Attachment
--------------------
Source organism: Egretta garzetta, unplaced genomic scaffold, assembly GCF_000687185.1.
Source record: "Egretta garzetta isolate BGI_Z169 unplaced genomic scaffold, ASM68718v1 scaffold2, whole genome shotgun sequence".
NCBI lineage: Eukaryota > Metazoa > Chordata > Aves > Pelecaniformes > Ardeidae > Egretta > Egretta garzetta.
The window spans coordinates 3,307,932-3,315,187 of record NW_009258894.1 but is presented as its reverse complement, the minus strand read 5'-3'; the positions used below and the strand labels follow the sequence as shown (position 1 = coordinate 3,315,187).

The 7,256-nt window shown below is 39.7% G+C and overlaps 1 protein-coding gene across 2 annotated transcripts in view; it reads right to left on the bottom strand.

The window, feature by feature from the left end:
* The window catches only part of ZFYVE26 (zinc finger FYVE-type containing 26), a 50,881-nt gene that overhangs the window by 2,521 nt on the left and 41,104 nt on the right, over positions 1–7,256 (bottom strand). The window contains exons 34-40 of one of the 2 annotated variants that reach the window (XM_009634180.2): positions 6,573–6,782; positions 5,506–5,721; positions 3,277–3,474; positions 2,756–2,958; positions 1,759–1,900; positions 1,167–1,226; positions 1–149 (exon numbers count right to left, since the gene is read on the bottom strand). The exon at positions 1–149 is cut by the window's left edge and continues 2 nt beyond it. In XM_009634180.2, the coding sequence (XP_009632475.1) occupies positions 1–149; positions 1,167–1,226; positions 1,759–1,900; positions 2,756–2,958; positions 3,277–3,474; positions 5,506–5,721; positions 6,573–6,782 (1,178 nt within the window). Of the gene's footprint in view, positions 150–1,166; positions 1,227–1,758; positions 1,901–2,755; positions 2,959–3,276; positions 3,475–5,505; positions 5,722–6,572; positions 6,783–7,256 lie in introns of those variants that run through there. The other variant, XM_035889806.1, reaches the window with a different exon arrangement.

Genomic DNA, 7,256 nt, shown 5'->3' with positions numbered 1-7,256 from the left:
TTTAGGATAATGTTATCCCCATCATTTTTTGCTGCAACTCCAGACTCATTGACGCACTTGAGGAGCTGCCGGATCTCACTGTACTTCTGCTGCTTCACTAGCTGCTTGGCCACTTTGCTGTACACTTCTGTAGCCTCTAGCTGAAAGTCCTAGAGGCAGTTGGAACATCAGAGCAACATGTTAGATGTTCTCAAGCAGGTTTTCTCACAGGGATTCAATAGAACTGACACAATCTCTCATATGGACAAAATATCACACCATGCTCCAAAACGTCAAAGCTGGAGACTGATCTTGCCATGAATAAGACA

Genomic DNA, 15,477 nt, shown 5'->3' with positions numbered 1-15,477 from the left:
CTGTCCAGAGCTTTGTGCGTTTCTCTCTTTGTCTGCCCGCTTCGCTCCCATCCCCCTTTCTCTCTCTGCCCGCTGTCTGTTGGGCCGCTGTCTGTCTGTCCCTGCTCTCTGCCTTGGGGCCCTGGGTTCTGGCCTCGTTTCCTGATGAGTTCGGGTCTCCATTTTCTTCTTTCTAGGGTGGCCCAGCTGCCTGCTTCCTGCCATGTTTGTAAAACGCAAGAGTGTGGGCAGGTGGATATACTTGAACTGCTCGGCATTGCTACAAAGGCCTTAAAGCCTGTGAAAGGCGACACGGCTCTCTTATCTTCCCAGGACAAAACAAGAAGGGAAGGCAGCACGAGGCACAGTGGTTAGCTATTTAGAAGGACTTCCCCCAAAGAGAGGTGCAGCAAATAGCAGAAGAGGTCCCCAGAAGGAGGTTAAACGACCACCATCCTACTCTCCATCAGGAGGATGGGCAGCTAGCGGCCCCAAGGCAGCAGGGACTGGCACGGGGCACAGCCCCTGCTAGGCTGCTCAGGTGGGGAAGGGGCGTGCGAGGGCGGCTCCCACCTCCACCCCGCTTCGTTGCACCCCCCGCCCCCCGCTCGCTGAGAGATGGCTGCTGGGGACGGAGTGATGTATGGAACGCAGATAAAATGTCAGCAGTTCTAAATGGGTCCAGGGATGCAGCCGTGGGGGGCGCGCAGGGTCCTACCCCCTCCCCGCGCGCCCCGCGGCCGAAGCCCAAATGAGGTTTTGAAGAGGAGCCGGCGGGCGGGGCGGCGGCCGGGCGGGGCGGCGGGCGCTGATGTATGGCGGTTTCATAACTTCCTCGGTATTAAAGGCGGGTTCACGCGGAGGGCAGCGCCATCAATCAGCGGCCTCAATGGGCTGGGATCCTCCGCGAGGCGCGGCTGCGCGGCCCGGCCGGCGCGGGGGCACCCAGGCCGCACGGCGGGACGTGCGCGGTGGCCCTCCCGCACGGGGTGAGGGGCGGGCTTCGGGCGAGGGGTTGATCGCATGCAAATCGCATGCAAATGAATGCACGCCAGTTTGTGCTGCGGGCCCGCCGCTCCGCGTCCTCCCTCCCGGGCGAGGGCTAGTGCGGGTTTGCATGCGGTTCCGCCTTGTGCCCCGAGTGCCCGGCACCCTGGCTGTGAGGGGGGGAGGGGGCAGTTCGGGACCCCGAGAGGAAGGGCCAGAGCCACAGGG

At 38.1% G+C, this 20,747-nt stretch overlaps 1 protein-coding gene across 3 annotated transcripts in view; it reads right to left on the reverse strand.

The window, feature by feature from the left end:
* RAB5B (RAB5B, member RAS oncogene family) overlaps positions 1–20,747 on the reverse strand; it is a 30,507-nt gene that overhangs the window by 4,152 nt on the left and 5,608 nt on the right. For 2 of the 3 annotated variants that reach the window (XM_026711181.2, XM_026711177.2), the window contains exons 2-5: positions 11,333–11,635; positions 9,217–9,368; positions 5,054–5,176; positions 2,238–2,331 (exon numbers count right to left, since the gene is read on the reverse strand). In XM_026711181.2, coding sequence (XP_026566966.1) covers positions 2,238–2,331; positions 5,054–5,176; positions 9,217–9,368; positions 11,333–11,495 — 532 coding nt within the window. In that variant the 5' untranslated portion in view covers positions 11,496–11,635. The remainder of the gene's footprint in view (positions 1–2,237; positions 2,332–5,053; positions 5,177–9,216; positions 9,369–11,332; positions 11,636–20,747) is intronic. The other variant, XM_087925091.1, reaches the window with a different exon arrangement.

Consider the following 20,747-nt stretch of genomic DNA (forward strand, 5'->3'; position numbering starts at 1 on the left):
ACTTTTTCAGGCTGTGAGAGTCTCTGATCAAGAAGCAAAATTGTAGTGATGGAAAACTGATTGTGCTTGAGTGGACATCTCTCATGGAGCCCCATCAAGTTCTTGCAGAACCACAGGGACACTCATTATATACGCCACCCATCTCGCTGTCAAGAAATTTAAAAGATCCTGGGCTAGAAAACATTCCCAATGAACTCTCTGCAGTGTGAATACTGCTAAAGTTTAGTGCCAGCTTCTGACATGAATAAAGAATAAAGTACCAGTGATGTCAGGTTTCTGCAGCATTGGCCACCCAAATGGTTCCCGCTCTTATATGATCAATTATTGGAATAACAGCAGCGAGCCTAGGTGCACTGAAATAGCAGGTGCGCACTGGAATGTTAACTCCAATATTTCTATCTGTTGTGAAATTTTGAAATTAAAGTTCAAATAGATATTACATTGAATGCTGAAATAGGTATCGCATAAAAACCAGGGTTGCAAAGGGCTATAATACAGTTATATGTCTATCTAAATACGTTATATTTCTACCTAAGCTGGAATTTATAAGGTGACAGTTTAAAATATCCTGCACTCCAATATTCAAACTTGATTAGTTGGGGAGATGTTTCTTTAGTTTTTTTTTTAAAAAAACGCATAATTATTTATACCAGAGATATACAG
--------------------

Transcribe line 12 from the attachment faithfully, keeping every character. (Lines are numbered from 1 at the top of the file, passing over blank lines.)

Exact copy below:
At 38.1% G+C, this 20,747-nt stretch overlaps 1 protein-coding gene across 3 annotated transcripts in view; it reads right to left on the reverse strand.